I wish I understood people who say; “don't be afraid, don't have any doubts”. In my opinion, this way of thinking just results in underestimating what we accomplish with too much confidence.
The way I see it, training gives me the necessary dose of confidence to balance doubts, provide me with a little serenity, and above all clarity about my level and my goals.
In this spot, my goal is singular: to complete the loop quickly enough so as not to spend two nights on a bike. When you're recharged, refreshed, you can see yourself ride rather than sleep. But without the specific training, spending several nights on a bike without sleep seems unachievable, even dangerous given my preparation.
Majeur #1 Vars: The warm-up.
So off we go, leaving Jausiers at 7:30 p.m. The sun is already starting to set, and we go up this magnificent Ubaye valley, leaving the monstrous La Bonnette behind us. This starting point is perfect, since it gives us a good ten kilometers to get our feet going with an accessible pass, especially compared with what's to come.
This valley is a paradise. A magnificent setting of “mineral” mountains, slopes radiating from orange to red as only the Southern Alps can offer.
Climbing Vars via Saint-Paul at sunset is a must in terms of lights. We're moving mountains, Tom and I. We reassure each other by saying we have the best possible equipment, that our Bordeaux-Paris trip together in May gave us the endurance training we need, etc. We reach the pass quite quickly. Once there, a nice surprise awaits: Aymeric, the manager of a shop in Vars, offers us to join an aperitif with his colleagues and children. Encouragement and good energy are always welcome when you've spent so many hours on a bike. A souvenir picture is taken in haste, and off we go to Briançon. Not necessarily very exciting but needed before the final block.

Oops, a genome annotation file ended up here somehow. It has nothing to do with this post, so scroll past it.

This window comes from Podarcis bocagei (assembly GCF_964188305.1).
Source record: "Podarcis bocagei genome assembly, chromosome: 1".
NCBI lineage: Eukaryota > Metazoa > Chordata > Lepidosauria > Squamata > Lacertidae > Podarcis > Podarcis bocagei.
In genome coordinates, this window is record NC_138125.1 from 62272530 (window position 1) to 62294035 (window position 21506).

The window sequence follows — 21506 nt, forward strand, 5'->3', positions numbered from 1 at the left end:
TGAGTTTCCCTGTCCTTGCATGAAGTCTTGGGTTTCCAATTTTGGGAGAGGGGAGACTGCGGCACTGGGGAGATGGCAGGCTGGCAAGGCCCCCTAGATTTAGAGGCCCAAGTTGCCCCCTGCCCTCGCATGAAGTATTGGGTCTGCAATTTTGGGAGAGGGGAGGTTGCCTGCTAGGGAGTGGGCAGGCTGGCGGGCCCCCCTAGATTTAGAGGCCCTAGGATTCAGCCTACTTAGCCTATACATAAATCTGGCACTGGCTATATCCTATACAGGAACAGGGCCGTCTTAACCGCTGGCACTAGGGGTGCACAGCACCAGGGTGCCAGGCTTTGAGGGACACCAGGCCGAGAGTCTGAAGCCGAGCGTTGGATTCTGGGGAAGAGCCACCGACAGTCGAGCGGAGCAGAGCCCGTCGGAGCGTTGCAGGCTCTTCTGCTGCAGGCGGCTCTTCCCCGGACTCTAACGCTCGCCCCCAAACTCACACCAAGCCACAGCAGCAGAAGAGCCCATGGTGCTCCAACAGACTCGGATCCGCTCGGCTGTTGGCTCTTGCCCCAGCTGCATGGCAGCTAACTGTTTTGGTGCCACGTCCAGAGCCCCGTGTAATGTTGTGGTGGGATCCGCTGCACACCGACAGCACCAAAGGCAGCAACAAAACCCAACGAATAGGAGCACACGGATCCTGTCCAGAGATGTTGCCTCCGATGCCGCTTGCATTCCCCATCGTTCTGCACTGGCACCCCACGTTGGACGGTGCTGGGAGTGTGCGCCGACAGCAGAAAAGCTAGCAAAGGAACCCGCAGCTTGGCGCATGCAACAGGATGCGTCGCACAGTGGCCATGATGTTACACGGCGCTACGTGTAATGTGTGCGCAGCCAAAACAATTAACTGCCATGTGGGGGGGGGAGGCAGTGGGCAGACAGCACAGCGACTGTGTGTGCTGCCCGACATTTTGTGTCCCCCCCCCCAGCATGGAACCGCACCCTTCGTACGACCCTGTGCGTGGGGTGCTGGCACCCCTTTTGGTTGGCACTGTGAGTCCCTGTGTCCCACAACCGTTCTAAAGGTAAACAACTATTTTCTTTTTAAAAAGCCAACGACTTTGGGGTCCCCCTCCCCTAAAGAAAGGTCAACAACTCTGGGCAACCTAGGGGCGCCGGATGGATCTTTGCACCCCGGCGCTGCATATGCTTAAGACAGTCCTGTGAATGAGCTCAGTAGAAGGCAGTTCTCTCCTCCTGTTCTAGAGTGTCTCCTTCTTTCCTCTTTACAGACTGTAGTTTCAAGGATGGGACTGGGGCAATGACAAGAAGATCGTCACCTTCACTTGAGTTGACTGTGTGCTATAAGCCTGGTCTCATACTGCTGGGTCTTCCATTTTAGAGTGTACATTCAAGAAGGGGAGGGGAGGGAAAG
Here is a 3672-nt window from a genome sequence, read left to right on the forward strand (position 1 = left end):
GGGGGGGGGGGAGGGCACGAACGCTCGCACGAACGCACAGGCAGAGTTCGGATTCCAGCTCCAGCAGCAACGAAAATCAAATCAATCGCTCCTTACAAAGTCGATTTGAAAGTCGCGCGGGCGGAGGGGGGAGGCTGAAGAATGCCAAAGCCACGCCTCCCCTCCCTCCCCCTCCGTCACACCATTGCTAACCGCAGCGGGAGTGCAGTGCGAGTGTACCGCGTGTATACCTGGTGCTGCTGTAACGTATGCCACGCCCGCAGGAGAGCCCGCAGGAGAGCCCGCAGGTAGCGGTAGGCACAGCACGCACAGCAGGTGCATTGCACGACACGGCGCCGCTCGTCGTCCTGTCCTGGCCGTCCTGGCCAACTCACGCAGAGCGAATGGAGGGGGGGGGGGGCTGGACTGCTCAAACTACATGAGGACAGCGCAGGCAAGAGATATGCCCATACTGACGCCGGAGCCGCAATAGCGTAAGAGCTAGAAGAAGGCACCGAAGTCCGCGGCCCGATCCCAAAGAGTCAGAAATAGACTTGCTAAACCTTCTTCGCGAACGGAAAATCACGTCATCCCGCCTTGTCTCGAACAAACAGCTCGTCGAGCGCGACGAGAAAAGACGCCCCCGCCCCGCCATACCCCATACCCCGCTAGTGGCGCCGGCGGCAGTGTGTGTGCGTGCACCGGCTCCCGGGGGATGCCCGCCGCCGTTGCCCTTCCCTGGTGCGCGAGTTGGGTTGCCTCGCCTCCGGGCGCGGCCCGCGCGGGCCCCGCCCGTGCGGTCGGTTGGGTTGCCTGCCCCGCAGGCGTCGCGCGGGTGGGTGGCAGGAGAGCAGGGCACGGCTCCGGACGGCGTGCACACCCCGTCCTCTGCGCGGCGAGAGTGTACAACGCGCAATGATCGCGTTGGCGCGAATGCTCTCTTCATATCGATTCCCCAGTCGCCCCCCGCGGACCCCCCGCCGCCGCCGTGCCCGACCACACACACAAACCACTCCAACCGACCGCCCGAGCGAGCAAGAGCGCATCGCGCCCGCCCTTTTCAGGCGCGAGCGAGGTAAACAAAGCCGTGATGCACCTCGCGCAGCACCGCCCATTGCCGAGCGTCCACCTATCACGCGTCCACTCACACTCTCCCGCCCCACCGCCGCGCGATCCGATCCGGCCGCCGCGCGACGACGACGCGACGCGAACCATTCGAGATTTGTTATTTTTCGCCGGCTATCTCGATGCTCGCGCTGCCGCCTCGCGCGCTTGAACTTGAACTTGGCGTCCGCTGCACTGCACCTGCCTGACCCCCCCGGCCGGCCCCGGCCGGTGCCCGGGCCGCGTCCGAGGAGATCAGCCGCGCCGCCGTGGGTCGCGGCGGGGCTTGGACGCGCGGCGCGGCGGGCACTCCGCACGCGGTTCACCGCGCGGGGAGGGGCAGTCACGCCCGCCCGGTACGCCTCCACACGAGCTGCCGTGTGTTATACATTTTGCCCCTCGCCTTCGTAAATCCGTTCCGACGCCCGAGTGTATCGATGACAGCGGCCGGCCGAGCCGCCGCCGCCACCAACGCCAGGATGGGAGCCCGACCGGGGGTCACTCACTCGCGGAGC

Majeur #2 Izoard: The real start!
We arrive in Briançon after dark. The night is dark. There is no moon. The temperature is ideal after a catastrophic start to summer. Just a small slice of pizza and we start to climb the Izoard. We're well aware of having left behind the easiest leg of the trip and that we're now entering the real world. We're feeling fresh, but focused. The climb is achieved at a (slow) pace under a magnificent starry sky. The kilometers go by quickly. Knowing this road makes things easier - it reassures us.
The rhythm of endurance
You can train to maintain a certain pace, a certain stamina, but I'm under the impression that you really must wait for D-Day to find it. What's quite surprising is that between the apprehension and fatigue, we find this rhythm rather quickly.
From the start, we try not to overdo it by even a single pedal stroke. Finally, the Izoard reached, we find our rhythm. A maintained pace that lets us talk without running out of breath, a pace that doesn't require recovery effort... an enjoyable pace.
We turn right to let the water run its course, towards Saint Véran, “the most beautiful village in France” according to the local guides. For us, it's mostly a gentle climb with just a few pushes. For any cyclist who lacks the training, riding Agnel is easily achieved and guarantees a charming experience. Given the time at which we are riding, the charm is wayside but...the Milky Way is always there, guiding us towards the pass. We don't see the kilometres pass by, our eyes have locked with the stars. We have long since found the best equipment and above all the best gear. The pedal strokes remain flexible as we reach the 2,744 meter summit.
Tom always rides up front. He's in much better shape than I am. But we meet at each food and drink break before diving back in. Climbing for a long time requires a certain concentration or, at the very least, a certain amount of listening to your body. Despite my desire not to be alone, I sometimes need to isolate myself. Music accompanies me with each pedal stroke and helps me better pass the hours on the saddle. I do take advantage of Tom's presence on a regular basis, though. We share our impressions and the feeling of gratefulness we have of being here.
Here we are in Italy: wrapped up in our down jackets in the middle of a cool but mild night, we head for the village of Sampeyre. I look for the Monte Viso in the dark but there's no way to see it. It's in a deep sleep before it serves us one of the most beautiful dawns I've ever witnessed.